All these lenses are classic Planar designs, as are more or less every fast 50mm except for the Leica M lens, which is an idiosyncratic design unique to Leica; but where most makers have economized by making the surfaces between the fourth and fifth elements flat, Pentax has always stuck with the original design and used cemented spherical surfaces there. Aside from being more expensive to manufacture, this results in a lens that is slightly less sharp at infinity in the plane of focus, but that has better off-axis aberration correction and thus, better bokeh or blur.

The rest of the visual differences can be accounted for by subtle differences in coating processes over the years, as well as the changing fashions in mechanical lens barrel construction. Early Pentax multicoating was superior to every company's except Zeiss's, which equalled it, and even today Pentax has better lens coatings than, say, Nikon or Olympus. The early Takumar designs were gorgeously built — they're just about the smoothest-focusing lenses ever made, Leica not excepted. This excellent mechanical construction and "feel" lasted through the SMCP-M lens, which handles marvelously (for me, the commonplace SMCP-M lens is just about ideal in terms of size, weight, feel, and handling). The "A" lens with its typical, tacky 1970s design style is pretty cheaply put together by comparison, and of course the autofocus lenses suffer from the same problems as virtually all AF lenses except Pentax's own Limiteds, in that they're mostly plastic and feel relatively cheap.

As for Pentax's Limited 43mm normal, it's an entirely different kettle of fish. It doesn't resemble the 50mm much at all. It's a very high-resolution lens with very low flare. A different look altogether.

If anyone reading this were actually want to get one of these lenses, I'd simply suggest buying whatever camera most suits your needs, and going with the vintage of lens that suits the camera. The MX and SMCP-M lens is a nifty combination; the MZ-S and current FA lens is up-to-date in its capabilities; the K2 or KX with the "K" lens is a typical dinosaur of its (bygone) era, from when SLRs resembled big metal bricks; and you can have a bit of fun by getting on eBay and acquiring an antique Pentax with one of the screwmount Taks for not very much money. Of these, I think the ESII and Super-Multi-Coated Takumar is a sweet combination, and of course the all-time classic is an SP Spotmatic with a Super-Takumar. It takes some hunting to find one in really good condition (although they were such durable cameras that it's quite unusual to find one that doesn't look pretty darned good for its age).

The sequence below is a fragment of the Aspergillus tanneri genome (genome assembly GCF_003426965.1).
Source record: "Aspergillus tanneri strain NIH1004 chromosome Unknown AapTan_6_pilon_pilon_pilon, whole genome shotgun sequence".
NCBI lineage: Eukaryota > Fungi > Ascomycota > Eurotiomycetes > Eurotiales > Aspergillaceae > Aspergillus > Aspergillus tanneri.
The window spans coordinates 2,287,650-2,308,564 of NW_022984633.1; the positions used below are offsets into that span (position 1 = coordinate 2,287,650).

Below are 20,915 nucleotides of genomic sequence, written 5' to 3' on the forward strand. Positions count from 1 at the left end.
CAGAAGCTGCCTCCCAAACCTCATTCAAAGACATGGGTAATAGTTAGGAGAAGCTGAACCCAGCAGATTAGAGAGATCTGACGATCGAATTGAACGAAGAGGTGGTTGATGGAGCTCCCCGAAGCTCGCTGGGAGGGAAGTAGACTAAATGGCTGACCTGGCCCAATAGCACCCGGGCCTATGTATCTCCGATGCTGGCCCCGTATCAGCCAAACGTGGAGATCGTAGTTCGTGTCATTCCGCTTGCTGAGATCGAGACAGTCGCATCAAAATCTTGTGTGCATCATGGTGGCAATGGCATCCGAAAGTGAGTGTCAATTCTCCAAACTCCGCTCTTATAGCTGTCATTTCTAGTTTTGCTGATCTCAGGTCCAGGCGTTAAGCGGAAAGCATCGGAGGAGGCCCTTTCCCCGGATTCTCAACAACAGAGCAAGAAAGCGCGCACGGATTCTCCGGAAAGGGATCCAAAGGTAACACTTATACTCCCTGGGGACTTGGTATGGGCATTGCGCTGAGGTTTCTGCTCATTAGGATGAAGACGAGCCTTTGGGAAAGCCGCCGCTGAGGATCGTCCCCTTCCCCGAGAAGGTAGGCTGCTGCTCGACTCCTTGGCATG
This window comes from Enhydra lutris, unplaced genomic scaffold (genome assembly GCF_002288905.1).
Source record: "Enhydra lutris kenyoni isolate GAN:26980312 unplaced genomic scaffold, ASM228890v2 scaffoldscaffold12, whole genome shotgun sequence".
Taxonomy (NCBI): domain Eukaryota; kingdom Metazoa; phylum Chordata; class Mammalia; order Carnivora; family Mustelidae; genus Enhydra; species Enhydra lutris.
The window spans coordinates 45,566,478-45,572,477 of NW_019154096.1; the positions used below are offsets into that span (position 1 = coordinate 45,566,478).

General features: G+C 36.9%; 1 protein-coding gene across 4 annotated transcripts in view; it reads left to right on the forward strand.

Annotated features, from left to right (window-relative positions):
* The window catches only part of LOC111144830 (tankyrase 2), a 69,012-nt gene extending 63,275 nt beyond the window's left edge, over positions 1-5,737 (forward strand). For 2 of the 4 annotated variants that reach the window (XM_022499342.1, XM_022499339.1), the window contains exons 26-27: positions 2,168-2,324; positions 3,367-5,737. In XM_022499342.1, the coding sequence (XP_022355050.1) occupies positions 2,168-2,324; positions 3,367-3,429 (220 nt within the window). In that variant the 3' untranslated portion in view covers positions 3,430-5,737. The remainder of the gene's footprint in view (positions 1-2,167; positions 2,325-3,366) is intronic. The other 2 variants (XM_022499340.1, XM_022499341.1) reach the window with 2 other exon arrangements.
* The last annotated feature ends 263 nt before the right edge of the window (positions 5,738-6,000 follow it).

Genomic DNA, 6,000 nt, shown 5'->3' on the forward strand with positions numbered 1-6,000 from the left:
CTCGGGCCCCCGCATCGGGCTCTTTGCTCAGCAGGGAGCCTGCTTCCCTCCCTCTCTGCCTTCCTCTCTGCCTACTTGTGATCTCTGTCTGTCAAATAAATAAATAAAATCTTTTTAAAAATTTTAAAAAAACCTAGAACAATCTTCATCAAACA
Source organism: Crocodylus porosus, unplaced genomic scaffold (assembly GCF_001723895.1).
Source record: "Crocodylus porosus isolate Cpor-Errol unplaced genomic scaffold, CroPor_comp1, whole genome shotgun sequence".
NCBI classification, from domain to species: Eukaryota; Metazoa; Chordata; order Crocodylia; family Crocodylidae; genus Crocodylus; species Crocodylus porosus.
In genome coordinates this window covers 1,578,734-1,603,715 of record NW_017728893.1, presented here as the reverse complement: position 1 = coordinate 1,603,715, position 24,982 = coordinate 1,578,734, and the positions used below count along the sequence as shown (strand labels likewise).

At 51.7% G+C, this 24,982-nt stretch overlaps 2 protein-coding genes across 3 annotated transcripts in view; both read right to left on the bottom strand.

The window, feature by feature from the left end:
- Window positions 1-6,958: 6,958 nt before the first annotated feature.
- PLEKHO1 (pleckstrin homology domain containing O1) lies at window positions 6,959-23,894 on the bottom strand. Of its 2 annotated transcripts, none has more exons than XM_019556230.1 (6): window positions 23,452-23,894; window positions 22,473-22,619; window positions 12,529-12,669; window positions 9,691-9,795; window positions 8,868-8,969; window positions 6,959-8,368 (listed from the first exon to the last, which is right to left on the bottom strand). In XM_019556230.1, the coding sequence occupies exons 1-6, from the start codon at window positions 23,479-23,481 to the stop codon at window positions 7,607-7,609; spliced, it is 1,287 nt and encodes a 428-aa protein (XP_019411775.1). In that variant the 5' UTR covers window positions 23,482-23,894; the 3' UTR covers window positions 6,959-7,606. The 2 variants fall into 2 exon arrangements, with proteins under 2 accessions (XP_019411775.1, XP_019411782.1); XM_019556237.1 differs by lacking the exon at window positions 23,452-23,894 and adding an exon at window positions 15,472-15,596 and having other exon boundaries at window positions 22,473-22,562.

A wonderful antique: a relatively scarce chrome-silver ESII with the
Super-Multi-Coated Takumar (and non-matching lens hood) mounted.

Remember, too, that obsessing about lenses just isn't necessary. They all take great pictures. But if it's fun for you, then do it! Messing around with cameras and lenses is safe, pleasant, legal, and harms no one. All things considered, it doesn't rank very high on the scale of silly vices.

—Mike Johnston

Mike Johnston writes and publishes an old-fashioned, entertaining quarterly ink-on-paper newsletter called The 37th Frame ( He has a B.F.A. in Photography from the Corcoran College of Art and Design in Washington, D.C., where he was a student of the late Steve Szabo and of Joe Cameron.

He was East Coast Editor of Camera & Darkroom magazine from 1988 to 1994 and Editor-in-Chief of PHOTO Techniques magazine from 1994-2000, where his editorial column "The 37th Frame" was a popular feature and where he presented, among other things, a set of three articles on "bokeh" by John Kennerdell, Oren Grad, and Harold Merklinger that were subsequently widely discussed among photographers.

His critical and technical writings have appeared in various publications and newsletters such as The Washington Review and D-Max. A number of his articles written under the pseudonym "L. T. Gray" (el Tigre) appeared in the English magazine Darkroom User.

Return to the
SMP Index


Content copyright © 1998-2002 Steve's Digicam Online, Inc.

Please read our Legal Notice and Privacy Notice

This column is the copyrighted property of Mike Johnston.